“We Just Think We Can, So We Do”: An Interview with NMF’s Shari Jackson

Executive Director talks community, diversity, and fond memories of Oklahoma's biggest free music festival

Officially making its long-awaited return since pre-COVID 2019, the resilient volunteer-driven Norman Music Festival will take place in Downtown Norman this weekend from Thursday-Saturday, April 28-30. The gathering of both local musicians and renowned national bands has become a pinnacle of independent music in Oklahoma, and while it may seem like a thing of magic, there is a lot of sweat and love at work behind the scenes.

The Norman Music Alliance is a small but mighty nonprofit that makes NMF possible every year. We chat with its executive director, Shari Jackson, about the ongoing legacy that it has become.

Make Oklahoma Weirder: What is the mission of Norman Music Festival?

Shari Jackson: “To help develop the arts community in Oklahoma through support of local original artists, support of music fans, support of art education and support of local businesses.”

That’s [The Norman Music Alliance’s] official mission statement. What it means to us is doing all we can to showcase the diversity of the talent in the Oklahoma music scene. This festival isn’t a rock show, or an Americana showcase, it’s:

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…and more. We have no shortage of fantastic musicians and great bands here, and about 90% of our bands are from Oklahoma. We want to do our part in helping create a music industry infrastructure here in Oklahoma that makes it viable for creatives to stay instead of taking off for a coast. Our mission also means making sure that we stay free and available for all to enjoy, to allow the free connection of artists to their audiences, and we get to do so in a downtown setting providing a benefit to our locally owned venues, restaurants, and shops. 

Make Oklahoma Weirder: What does NMF mean to the City of Norman?

Jackson: Norman calls itself the ‘City of Festivals’ and we have Medieval Fair, Summer Breeze, Jazz in June, Fall Fest, Groovefest, 2nd Friday Art Walk, etc in addition to the Norman Music Festival. In Norman,.we love a reason to get together and invite 100,000 of our closest friends to come hang out. So first, it’s a treasured annual event. I hope it’s a reason for people to be proud or our city, to celebrate as a community. I personally believe strongly in the power of the arts to heal and help and we definitely need some healing energy. The pandemic has been hard on everyone.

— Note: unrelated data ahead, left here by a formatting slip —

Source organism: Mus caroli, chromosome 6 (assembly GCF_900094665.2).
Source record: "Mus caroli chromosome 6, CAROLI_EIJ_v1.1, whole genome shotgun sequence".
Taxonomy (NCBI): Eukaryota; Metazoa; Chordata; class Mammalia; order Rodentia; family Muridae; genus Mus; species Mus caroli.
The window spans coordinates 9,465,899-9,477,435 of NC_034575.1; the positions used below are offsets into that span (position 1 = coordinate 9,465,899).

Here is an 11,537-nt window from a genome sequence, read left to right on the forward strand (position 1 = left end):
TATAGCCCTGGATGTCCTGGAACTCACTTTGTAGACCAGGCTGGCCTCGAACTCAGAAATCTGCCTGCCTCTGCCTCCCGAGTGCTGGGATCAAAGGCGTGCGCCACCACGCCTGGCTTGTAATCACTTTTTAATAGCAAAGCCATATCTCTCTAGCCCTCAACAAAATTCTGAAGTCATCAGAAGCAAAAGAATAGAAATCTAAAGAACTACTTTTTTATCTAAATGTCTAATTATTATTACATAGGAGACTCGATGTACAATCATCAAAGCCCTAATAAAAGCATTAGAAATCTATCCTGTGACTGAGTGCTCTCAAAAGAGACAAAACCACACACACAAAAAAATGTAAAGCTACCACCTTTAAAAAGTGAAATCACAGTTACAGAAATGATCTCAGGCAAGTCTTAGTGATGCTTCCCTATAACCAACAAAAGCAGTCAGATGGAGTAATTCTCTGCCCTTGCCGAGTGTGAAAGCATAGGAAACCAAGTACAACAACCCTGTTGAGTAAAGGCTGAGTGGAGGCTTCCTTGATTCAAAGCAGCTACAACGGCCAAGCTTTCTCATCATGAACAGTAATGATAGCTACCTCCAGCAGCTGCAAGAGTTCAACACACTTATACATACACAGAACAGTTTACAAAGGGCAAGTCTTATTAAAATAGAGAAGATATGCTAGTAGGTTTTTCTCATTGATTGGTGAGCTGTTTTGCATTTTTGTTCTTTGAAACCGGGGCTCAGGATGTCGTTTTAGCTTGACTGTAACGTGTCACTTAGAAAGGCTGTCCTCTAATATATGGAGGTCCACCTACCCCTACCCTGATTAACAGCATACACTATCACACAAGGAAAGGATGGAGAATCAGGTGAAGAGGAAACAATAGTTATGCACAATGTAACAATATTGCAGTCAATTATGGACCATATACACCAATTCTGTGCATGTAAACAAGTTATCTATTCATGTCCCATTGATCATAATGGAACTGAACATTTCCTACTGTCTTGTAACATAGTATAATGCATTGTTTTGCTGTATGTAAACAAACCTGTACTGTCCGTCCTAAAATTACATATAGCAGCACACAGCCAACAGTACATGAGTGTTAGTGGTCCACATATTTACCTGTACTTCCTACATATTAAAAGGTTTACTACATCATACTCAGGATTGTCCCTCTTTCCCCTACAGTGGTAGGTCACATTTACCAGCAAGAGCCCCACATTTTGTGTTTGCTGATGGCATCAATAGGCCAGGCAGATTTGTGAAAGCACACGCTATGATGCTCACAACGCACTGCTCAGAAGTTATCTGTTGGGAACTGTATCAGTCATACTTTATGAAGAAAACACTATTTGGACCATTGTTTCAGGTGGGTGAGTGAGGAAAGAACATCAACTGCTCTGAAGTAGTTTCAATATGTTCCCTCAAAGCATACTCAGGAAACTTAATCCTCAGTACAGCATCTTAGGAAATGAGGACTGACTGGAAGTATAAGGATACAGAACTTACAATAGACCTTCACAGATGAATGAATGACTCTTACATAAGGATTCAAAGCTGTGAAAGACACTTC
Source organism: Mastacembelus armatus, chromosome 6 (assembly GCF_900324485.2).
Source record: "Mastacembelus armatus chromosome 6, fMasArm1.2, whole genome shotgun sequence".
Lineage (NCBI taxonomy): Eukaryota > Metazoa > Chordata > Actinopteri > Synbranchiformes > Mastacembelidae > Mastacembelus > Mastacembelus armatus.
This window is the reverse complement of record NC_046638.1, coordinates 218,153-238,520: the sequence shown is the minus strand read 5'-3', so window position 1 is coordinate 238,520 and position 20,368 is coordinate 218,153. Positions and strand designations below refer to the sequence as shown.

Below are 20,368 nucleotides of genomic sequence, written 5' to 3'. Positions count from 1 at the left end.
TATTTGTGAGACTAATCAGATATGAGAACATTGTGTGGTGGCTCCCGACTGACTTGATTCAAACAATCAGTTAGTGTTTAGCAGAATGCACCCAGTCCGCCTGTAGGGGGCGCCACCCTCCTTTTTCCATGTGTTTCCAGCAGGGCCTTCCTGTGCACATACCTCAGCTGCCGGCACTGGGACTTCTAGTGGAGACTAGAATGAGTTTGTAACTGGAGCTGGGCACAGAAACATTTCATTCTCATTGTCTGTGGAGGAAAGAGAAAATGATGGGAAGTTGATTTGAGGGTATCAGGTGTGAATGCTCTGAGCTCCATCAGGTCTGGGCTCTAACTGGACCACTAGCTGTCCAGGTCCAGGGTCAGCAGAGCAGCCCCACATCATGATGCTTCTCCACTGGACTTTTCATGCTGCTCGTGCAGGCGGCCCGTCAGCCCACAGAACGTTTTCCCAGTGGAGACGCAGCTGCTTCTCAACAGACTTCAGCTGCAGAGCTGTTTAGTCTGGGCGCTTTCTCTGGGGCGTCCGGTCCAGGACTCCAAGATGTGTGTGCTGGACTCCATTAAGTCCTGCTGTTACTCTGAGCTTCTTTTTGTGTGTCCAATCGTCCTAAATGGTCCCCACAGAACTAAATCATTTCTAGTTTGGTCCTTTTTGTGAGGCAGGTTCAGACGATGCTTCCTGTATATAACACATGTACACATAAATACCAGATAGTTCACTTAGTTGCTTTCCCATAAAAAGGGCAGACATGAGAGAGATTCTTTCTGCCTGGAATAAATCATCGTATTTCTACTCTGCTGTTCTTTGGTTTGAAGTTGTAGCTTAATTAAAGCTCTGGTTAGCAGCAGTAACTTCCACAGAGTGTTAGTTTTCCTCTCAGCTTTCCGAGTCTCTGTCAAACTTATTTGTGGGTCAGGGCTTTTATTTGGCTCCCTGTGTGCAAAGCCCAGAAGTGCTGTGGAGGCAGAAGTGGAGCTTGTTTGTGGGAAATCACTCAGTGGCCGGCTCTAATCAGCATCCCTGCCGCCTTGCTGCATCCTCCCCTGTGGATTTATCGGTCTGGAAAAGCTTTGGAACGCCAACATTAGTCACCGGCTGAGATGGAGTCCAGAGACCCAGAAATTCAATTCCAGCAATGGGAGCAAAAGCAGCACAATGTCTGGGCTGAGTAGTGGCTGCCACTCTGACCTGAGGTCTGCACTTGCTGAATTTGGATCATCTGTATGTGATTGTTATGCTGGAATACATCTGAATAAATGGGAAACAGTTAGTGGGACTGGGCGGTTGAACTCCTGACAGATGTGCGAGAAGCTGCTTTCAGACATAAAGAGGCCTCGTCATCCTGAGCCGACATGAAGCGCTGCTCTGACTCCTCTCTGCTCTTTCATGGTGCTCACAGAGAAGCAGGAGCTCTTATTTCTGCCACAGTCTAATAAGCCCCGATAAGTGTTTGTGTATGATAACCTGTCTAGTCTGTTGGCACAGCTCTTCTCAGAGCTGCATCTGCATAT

NMF is also Oklahoma’s largest free music festival, generating nearly $4 million dollars in economic activity for our community in a weekend. In addition to being great for civic pride and public health, arts programming has a significant economic impact.  

I also love that it puts Norman on the map for something other than football. Everyone loves game day, but we are an arts community and we love showing that to guests.  

Make Oklahoma Weirder: What does the City of Norman mean to NMF?

Jackson: Everything. It’s home. It’s full of wonderful weirdos. It’s a college town that brings the world to our front door. It embraces music and community. Entrepreneurs are everywhere. We can fight over ANYTHING like a family. We’re small enough to know each other, but big enough to have a sophisticated arts scene and growing ‘districts’. The ‘little bit of everything’ nature of NMF is a great reflection on the best characteristics of Norman.  

Make Oklahoma Weirder: What are some venue changes since the last NMF in 2019?

Jackson: The big change to NMF this year is the addition of extra outdoor stage time. We have four stages – usually one Thursday, 3 Friday, and our Main Stage (sponsored since YEAR ONE by Fowler Auto!) is usually the finale, setting up on Saturday afternoon. This year however, we’ll have music on all stages Friday night AND all day Saturday.

Everyone’s favorite venues Opolis, Bluebonnet, Red Brick Bar, Bison Witches, Sergio’s Michelangelo’s and Resonator will all have a lineup. In past years, NMF has created the lineups for our indoor venues, but one of our changes this year was to give control back to the venues. Norman has a great nightlife scene and all the venues that have been such terrific partners over the years deserve a chance to put on the lineup that fits for them. And all of them will take at least 50% of the bands from our open call for artists so we make sure to keep promoting as many local bands as we can. 

NMF is partnering with deadCenter this year for its inaugural Oklahoma Music Video Award category. The finalists for this year’s award will be announced on Thursday, April 28 at the Sooner Theatre just before a screening of Skating Polly: Ugly Pop directed by Henry Mortenson. Henry will be at the festival to help host the screening, and then, just after the screening ends, the audience at the Sooner will be treated to a set by Skating Polly themselves!

Make Oklahoma Weirder: What are some other changes to NMF made since COVID?